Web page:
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Which brings us to Norwegian Grammy-winning pianist and composer Wesseltoft's latest for his own Jazzland label. Halfway between the lounge lizard irony of Dimitri from Paris and the lyrical quartet settings of Dave Brubeck or the acoustic Herbie Hancock, Sharing is one of those mould-breaking sets that tend to outlast the vagaries of musical fashion.
Wesseltoft is as much producer and soundscape artist as composer and star of this double CD, and he's shipped in intensely catchy elements from hip-hop, rap, house and acid jazz by the bucketload, sampled his way past artistic oblivion and made it back intact and funky. If you like your music pure, this may not be for you, but if you're convinced by the mongrels are smarter and healthier than pure-breeds argument, this is some argument to lean back on. Sometimes the feel is Jimmy Smith with a bourbon on the B4 next to his hand, sometimes the iceberg cool of Jan Garbarek, or conveying subtle echoes of the biting romanticism of Massive Attack or the intense, percussive texture of Drum 'n' Bass. And sometimes it's like a soothing, seductive Robert Miles (only with balls and a few more ideas).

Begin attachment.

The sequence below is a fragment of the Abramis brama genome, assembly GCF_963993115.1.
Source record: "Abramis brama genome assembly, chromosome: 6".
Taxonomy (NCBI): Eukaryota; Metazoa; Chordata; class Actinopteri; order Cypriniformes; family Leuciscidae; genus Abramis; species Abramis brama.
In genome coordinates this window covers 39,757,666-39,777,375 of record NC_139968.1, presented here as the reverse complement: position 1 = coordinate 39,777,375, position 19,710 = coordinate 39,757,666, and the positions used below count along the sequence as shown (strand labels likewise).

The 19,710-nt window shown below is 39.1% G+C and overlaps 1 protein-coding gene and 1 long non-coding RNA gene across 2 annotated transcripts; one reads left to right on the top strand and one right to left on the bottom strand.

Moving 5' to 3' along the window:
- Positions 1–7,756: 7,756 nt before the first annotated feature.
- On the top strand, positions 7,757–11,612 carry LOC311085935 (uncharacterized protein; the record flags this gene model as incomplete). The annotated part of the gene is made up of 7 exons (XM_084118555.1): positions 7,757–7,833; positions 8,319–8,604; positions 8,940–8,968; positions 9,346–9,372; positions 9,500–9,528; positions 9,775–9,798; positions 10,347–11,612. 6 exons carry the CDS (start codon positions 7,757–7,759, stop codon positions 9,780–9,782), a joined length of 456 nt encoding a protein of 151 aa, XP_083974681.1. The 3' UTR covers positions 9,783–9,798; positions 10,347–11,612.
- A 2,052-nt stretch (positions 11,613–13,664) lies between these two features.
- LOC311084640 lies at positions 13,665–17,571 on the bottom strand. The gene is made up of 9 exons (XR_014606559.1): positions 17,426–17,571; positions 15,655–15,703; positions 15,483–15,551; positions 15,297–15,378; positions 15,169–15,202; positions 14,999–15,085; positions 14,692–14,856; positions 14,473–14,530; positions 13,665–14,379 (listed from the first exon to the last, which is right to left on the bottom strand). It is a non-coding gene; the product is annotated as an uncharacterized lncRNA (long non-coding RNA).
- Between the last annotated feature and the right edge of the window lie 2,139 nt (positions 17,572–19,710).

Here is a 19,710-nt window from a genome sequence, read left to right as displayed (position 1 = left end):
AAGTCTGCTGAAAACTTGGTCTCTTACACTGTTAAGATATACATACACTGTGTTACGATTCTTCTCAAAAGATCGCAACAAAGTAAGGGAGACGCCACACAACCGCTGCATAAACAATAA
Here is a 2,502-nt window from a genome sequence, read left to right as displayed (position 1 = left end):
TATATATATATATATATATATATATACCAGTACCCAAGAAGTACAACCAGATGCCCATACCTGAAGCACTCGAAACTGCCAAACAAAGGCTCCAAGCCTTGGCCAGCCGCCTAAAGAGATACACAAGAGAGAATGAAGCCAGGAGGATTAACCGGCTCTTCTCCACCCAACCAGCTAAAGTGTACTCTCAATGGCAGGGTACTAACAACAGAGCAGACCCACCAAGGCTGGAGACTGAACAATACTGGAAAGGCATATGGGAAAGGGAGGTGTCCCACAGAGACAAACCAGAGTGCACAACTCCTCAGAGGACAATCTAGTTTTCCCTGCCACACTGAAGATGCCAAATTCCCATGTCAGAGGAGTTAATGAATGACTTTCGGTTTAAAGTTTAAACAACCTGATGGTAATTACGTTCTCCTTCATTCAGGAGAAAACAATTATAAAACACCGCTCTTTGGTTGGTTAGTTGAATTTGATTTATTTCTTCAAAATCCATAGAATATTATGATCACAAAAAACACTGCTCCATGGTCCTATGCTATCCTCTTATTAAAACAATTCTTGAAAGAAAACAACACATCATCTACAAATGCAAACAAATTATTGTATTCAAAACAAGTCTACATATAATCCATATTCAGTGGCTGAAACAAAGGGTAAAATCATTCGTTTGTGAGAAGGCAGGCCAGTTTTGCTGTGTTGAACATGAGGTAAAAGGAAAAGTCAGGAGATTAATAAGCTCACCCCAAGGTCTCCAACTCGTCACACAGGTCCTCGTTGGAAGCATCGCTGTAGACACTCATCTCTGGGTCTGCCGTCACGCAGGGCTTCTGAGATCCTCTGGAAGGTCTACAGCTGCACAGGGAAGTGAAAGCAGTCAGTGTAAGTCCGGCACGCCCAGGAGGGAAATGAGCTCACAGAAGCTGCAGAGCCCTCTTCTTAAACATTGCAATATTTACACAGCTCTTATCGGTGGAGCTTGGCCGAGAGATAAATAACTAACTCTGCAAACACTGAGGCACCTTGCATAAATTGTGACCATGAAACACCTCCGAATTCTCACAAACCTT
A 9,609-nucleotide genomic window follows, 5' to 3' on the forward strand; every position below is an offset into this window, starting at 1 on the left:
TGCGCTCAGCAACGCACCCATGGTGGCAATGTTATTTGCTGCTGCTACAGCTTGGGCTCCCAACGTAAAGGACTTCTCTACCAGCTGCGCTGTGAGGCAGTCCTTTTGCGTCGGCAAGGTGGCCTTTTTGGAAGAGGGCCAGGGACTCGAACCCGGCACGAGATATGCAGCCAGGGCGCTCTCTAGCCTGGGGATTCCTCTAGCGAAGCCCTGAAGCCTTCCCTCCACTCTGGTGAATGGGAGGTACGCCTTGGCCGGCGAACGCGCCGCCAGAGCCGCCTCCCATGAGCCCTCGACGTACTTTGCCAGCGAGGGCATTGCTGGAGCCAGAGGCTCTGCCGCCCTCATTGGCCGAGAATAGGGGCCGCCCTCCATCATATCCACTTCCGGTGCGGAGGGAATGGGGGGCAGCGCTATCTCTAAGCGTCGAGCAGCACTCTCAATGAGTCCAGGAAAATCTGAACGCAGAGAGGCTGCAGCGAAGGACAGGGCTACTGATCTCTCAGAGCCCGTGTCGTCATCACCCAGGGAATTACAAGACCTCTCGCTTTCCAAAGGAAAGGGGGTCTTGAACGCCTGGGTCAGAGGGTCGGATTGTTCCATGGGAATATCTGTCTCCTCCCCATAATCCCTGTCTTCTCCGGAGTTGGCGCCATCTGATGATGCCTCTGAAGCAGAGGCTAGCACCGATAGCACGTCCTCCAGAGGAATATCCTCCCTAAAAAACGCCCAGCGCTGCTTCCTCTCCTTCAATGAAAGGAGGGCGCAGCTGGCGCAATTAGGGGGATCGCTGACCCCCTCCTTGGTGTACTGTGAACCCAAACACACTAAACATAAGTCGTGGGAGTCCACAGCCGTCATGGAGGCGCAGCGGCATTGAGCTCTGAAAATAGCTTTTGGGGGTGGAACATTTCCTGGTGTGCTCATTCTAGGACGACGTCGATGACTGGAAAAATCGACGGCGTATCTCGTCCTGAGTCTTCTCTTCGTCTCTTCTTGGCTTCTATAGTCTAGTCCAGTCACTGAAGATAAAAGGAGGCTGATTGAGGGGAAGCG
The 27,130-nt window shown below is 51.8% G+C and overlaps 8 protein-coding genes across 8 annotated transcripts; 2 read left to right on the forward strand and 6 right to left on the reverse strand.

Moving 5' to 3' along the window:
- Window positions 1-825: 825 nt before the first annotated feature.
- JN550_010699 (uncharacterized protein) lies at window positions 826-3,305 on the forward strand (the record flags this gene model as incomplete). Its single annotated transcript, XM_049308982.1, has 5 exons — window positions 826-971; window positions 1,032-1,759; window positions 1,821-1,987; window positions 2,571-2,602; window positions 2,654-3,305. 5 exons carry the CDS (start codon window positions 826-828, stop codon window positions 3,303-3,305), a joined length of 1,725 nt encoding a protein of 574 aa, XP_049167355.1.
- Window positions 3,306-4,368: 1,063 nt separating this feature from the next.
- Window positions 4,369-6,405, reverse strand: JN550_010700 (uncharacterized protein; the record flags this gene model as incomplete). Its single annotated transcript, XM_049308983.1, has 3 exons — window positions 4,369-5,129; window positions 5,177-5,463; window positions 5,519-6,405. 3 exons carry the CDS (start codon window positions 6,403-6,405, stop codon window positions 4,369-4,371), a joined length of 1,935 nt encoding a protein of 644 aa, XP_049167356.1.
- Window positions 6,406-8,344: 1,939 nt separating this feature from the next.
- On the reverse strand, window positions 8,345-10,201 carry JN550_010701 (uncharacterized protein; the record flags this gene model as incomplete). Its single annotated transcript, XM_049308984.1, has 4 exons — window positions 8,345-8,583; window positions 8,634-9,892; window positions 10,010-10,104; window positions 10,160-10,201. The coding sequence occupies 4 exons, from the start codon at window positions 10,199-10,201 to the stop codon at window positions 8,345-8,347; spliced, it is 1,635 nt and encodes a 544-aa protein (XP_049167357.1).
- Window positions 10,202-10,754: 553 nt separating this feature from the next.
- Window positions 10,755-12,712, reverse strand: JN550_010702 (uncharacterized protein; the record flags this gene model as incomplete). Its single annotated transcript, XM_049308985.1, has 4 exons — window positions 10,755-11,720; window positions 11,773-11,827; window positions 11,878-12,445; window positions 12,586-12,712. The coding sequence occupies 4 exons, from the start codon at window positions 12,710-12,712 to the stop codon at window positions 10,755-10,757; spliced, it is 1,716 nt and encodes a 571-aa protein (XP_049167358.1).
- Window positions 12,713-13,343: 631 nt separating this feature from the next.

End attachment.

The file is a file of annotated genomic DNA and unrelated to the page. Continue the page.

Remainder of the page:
If you know the adventure ECM's Nils Petter Molvaer has embarked on by interleaving house rhythms and mixing attitudes with his skeletal jazz, Wesseltoft's approach to his own music will strike home as well. It would take an exhaustive run-down of the nine tracks that comprise disc one to convey the shifting horizon of mood, style and setting on Sharing, but I'm convinced.
I love jazz because anything is possible; it has few rules and the best jazz breaks those ones. I prefer free improv because it doesn't really have any rules at all.
I was first exposed to jazz in my teens (in the late sixties).
The first jazz record I bought was Filles de Kilimanjaro by Miles Davis, shortly followed by Extrapolation by John McLaughlin.
My advice to new listeners is to listen as widely as possible and not to make snap judgments--stick with it.